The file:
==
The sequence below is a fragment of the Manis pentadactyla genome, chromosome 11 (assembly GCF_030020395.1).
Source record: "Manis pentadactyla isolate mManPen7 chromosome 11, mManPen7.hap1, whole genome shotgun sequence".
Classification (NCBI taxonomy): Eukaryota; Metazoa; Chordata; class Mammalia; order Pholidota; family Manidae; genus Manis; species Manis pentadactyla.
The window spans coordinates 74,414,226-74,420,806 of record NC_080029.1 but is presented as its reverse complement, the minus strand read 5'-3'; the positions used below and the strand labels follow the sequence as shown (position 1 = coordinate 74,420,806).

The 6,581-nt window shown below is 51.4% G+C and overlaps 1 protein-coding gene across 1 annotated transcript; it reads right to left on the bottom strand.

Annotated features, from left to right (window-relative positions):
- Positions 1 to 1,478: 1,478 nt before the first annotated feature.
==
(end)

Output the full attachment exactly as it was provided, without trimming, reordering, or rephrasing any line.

The sequence below is a fragment of the Manis pentadactyla genome, chromosome 11 (assembly GCF_030020395.1).
Source record: "Manis pentadactyla isolate mManPen7 chromosome 11, mManPen7.hap1, whole genome shotgun sequence".
Classification (NCBI taxonomy): Eukaryota; Metazoa; Chordata; class Mammalia; order Pholidota; family Manidae; genus Manis; species Manis pentadactyla.
The window spans coordinates 74,414,226-74,420,806 of record NC_080029.1 but is presented as its reverse complement, the minus strand read 5'-3'; the positions used below and the strand labels follow the sequence as shown (position 1 = coordinate 74,420,806).

The 6,581-nt window shown below is 51.4% G+C and overlaps 1 protein-coding gene across 1 annotated transcript; it reads right to left on the bottom strand.

Annotated features, from left to right (window-relative positions):
- Positions 1 to 1,478: 1,478 nt before the first annotated feature.